MERLE HAGGARD AND THE STRANGERS Mama Tried (Capitol)
A country outlaw comparable to - and in fact inspired by, during his regular San Quentin prison gigs - Johnny Cash, "Mama Tried" is Haggard's seventh album, originally released in 1968. The semi-autobiographical title track is probably most famous outside the genre for being covered by the Grateful Dead, although Merle's original pares it back to the wire, wood and bone: the acid's in his harsh, cutting voice - an instrument with a raspy edge like a rusted blade - not the music. (And check the comically clichéd cover image of a grey-haired mother, brow creased with worry.) Following it with "Green Green Grass Of Home" posits the record as a not-quite-concept album, almost a country equivalent of Frank Sinatra's misery records, solidified by "I Could Have Gone Right", a song it's not difficult to imagine The Byrds prepping for "Sweetheart Of The Rodeo" alongside Merle's own "Life In Prison". The anti-nostalgic account of grinding childhood poverty, "In The Good Old Days (When Times Were Bad)" stands in stark contrast the glossy, glamorous image its author, Dolly Parton, has acquired over subsequent decades, and if "Folsom Prison Blues" is practically a carbon copy of the Man In Black's contemporaneous version, right down to the well-deep reverb on Roy Nichols' electric guitar, at least we can presume that it's a sincere tribute. Not an album to everybody's taste, of course, but one that left me considering that, having invented jazz, blues and country and western, America doesn't have too shabby a cultural legacy.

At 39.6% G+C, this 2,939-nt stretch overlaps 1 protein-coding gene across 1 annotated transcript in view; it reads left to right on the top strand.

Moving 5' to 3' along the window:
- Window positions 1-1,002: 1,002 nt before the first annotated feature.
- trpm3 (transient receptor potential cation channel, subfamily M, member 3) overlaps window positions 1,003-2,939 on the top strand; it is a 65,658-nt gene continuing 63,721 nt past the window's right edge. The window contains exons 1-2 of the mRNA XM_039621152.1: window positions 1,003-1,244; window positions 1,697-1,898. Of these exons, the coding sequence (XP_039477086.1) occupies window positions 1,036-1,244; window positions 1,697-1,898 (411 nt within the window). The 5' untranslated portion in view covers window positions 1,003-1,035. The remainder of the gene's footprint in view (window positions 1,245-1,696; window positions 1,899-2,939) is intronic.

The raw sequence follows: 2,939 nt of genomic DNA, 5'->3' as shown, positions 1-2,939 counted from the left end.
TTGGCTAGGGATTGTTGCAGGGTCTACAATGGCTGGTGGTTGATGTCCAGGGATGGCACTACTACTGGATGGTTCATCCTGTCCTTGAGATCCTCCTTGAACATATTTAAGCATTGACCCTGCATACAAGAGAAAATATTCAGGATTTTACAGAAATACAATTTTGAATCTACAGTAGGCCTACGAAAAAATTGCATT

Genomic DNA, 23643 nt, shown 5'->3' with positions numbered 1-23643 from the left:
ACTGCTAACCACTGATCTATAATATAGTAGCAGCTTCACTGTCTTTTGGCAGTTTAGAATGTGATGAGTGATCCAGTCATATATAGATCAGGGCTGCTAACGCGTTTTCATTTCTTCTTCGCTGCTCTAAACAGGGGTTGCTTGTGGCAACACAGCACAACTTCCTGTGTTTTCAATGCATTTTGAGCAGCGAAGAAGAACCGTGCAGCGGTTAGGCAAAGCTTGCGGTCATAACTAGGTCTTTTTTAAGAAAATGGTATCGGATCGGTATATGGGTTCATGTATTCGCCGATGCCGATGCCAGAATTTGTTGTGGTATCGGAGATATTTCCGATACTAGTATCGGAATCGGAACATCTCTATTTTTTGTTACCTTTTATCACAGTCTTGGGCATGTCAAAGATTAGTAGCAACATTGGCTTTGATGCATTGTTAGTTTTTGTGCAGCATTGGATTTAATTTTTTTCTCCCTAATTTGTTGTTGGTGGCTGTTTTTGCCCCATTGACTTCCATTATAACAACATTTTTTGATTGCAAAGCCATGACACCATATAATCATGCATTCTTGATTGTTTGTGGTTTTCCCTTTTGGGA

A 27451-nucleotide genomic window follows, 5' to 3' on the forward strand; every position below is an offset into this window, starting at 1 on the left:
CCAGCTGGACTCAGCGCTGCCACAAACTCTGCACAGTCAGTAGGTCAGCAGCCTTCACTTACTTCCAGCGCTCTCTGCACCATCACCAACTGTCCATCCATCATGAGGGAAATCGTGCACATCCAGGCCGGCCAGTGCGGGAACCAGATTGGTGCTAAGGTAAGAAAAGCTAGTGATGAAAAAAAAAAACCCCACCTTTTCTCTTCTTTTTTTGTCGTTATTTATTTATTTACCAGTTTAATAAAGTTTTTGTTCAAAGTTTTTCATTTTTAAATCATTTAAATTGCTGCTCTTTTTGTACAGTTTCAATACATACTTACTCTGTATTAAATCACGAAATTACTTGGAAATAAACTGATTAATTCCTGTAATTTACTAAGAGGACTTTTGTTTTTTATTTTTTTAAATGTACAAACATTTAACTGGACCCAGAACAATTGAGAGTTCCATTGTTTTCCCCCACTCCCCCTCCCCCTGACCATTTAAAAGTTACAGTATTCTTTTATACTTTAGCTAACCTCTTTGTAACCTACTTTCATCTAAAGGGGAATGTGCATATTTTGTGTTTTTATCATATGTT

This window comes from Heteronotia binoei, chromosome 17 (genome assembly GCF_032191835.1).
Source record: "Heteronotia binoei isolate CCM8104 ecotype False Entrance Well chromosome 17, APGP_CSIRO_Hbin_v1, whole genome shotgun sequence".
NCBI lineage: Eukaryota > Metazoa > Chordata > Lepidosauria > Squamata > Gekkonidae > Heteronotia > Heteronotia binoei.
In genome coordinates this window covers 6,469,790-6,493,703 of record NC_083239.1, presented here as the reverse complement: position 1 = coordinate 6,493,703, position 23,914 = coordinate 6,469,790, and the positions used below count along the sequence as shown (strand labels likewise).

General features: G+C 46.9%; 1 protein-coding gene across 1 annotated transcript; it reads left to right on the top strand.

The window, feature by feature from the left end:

Part of the "From The Capitol Vaults" series, this 180 gram vinyl reissue claims "audiophile quality", although with scant evidence of attention to detail to back up the claim (this being the programme that actually managed to substitute a track from an entirely different album on a recent Frank Sinatra pressing) maybe "adequate quality" would be nearer the mark. The "faithfully restored" packaging is nice, though, with era-appropriate lime green Capitol labels, reassurances that "this stereo record can be played on modern monophonic equipment safely and with excellent results" and EMI's old "The greatest recording organisation in the world" logo, which appears increasingly Ozymandian with the passing of time.